Richard and Susan’s kids back in America are being watched by their Mexican housekeeper, who’s in the country illegally. She wants to go home to Mexico for one day for her son’s wedding, but there’s no one who can take the children. She sees no other choice but to take them with her, and the way things spiral out of control as a result is horrifying to contemplate as a parent. One wrong decision after another leading to something too awful to even consider. This was the material in the film that disturbed me the most viscerally, especially the idea that Susan and Richard are a world away during the entire horrible chain of events, unaware it’s even going on. It made me physically tense, like every nerve ending was tied in a knot. And just when it all gets too be too much to breathe, Inarritu cross-cuts to the story of two boys in Morocco, given a rifle by their father to use in chasing predators away from their small herd of goats. Again... he illustrates the way small choices snowball, and by the time one boy reaches a wrenching tearful epiphany, it’s impossible not to feel for them, no matter what they’ve done. When you talk about humanist filmmaking, this is a perfect example. I would hold this up next to the finest work of Satyajit Ray in the way it removes us from our own cultural context and effortlessly slips us into the skin of someone whose experience is completely outside our own. As Susan lays bleeding in some nameless Moroccan town, her husband desperately trying to find someone who can help, some way to get her back within the grasp of Western medicine, he practically crumples from the sheer frustration and powerlessness of it all. As our world becomes more interconnected, we begin to run up against the basic issue of common ground, of common language, of common experience. You can either see this world in terms of the things that make us different or the things that make us the same, and which one of those worldviews you embrace can change the world.

Rodrigo Prieto has a painter’s soul, and his work as cinematographer here helps Inarritu with his goal of making us feel each of these lives. And instead of painting each world as something totally different, as in TRAFFIC, Prieto underlines the idea that the same light shines on us all. Douglas Crise and Stephen Mirrione share the editing credit, and their feather touch keeps this from feeling like anything other than a cohesive whole. Finally, there’s the remarkable score by Gustavo Santaolalla, and his work on THE MOTORCYCLE DIARIES and BROKEBACK MOUNTAIN have positioned him as one of the more orginal voices in film music right now, a distinction that will only be furthered by his contributions to this film.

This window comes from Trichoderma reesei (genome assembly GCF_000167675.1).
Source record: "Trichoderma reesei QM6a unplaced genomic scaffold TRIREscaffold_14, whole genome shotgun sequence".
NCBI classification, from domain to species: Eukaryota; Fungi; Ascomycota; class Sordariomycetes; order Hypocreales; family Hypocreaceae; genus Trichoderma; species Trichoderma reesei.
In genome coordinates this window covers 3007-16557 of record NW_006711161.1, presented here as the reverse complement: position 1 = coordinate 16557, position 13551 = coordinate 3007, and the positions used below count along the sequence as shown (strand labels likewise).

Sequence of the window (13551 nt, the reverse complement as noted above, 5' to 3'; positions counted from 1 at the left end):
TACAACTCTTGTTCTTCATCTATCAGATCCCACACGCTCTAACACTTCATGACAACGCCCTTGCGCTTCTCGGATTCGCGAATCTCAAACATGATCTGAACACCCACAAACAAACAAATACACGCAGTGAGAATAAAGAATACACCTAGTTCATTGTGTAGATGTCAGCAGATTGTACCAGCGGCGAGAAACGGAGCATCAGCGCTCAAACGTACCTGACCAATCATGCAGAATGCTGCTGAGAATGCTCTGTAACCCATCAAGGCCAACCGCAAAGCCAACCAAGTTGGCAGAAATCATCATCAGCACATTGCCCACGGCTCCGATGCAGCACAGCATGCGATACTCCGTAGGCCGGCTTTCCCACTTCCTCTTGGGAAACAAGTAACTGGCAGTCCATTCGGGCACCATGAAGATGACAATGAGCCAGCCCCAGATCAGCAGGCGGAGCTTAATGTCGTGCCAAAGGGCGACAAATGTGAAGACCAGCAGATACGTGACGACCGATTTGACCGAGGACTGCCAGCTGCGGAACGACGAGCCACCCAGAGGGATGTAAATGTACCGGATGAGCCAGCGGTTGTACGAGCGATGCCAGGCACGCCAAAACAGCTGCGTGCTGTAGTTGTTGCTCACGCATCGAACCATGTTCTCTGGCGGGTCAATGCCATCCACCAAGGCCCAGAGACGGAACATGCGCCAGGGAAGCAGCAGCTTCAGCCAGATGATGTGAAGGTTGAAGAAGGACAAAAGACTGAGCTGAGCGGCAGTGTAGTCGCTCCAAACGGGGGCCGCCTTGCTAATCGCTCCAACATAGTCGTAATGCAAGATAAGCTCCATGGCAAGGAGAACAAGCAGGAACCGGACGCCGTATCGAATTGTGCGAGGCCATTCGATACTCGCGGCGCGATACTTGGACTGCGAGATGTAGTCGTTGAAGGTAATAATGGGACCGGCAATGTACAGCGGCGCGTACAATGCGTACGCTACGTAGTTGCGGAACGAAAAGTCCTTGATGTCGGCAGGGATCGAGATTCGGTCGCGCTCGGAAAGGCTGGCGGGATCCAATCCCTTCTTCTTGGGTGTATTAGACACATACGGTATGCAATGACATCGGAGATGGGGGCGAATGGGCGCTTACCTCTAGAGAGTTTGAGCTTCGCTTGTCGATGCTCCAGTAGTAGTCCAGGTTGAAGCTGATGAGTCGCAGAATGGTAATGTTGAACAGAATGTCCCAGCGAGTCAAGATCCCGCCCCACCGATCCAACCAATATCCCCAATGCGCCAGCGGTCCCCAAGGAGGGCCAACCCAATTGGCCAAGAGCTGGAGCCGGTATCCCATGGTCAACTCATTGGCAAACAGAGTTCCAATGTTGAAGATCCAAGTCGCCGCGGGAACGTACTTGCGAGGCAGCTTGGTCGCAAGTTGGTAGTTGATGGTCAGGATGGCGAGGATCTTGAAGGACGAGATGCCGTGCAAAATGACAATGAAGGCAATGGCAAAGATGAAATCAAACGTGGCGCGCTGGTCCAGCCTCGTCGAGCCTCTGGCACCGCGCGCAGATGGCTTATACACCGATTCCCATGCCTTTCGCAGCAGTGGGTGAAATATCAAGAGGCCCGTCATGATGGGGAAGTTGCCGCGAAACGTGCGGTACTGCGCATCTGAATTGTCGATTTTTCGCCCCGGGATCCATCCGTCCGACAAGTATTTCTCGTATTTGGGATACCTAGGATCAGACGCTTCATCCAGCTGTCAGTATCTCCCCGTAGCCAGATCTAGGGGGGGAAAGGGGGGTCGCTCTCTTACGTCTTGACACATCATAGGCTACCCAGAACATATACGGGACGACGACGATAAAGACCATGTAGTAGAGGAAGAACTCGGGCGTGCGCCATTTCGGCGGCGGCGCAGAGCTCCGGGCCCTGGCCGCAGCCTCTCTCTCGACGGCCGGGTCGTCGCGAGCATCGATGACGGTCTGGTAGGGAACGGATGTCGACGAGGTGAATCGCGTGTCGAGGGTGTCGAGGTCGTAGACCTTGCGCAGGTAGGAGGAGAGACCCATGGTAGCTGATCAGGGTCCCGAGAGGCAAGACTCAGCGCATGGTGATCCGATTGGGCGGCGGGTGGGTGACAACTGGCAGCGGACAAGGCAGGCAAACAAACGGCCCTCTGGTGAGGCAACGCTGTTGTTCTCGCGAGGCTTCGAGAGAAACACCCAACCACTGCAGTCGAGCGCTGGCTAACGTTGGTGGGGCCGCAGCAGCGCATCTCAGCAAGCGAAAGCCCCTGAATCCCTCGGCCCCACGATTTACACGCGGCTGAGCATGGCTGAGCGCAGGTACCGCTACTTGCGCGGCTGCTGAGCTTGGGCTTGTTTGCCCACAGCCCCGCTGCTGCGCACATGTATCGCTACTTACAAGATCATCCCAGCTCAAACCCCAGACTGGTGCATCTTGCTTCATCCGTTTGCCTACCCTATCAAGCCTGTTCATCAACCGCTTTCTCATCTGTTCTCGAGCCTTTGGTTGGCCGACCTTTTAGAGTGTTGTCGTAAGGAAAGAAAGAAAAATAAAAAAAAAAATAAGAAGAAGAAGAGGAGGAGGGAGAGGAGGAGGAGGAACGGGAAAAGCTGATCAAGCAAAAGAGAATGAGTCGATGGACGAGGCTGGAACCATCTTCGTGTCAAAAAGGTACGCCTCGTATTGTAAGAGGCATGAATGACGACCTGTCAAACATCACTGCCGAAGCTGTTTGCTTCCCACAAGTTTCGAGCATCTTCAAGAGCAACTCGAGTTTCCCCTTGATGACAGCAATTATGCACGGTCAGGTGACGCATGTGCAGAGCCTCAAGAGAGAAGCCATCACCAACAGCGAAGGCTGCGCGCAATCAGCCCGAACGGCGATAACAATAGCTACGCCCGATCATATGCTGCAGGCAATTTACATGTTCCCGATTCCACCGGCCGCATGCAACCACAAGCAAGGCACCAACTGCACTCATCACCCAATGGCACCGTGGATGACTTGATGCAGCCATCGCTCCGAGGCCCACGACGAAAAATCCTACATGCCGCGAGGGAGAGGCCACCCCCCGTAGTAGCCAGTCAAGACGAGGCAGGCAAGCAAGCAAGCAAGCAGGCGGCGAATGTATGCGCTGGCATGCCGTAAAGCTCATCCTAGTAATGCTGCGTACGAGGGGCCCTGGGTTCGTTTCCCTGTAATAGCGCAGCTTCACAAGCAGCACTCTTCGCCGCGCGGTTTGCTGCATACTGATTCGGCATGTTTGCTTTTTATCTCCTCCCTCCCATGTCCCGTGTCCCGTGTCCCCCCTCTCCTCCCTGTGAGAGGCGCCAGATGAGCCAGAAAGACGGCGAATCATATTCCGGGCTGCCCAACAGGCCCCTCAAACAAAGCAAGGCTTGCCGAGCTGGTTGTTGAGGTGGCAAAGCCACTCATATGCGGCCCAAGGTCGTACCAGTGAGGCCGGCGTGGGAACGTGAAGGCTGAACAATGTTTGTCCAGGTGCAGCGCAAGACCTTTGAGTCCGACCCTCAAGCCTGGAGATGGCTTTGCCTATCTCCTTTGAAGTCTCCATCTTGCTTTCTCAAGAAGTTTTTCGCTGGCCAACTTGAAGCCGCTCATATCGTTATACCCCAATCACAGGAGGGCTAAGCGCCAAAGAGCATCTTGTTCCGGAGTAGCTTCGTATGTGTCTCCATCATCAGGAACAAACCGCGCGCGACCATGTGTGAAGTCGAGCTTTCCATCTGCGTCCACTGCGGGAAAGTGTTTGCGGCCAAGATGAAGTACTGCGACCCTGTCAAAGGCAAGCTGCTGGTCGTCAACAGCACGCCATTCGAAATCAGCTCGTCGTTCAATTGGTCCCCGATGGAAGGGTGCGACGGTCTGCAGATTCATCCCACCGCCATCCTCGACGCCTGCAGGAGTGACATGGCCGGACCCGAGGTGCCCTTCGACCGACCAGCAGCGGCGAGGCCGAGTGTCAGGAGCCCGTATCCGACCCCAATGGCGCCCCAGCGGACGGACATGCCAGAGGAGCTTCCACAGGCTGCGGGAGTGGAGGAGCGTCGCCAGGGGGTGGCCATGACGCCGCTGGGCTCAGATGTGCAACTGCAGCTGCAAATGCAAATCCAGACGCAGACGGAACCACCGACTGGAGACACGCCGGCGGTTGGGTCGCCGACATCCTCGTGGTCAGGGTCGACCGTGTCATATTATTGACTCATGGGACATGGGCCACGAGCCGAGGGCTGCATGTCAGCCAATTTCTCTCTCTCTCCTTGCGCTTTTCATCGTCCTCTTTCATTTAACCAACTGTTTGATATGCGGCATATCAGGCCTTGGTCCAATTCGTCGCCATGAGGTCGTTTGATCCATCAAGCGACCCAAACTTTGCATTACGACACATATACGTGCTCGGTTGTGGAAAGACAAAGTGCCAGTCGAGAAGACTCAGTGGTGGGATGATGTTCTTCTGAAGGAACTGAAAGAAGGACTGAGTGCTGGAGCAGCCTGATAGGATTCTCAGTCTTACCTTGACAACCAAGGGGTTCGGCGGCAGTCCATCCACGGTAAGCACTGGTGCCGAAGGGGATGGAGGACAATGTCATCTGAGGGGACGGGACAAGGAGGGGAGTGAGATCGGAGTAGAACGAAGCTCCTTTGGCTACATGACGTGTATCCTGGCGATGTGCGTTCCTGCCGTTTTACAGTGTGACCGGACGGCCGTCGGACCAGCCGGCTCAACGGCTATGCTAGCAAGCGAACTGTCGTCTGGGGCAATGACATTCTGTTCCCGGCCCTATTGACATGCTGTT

I have no doubt this film will do well in its screenings at Telluride and Toronto, but don’t be fooled into thinking this is a film that will only play to festival crowds or to art house audiences. This is a film that could be understood implicity by anyone, any audience, and that’s the point. This film manages to break past language to speak directly to us in whatever common tongue we’ve all forgotten, and it does something that great art can do better than almost anything else: it unites. It left me with a remarkable high, and it’s one of the most compelling pictures I’ve seen so far this year.

I’ll be back with more of the reviews I’ve let back up tonight and tomorrow and all the way through this holiday weekend, so I hope I see you all back here then.

"Moriarty" out.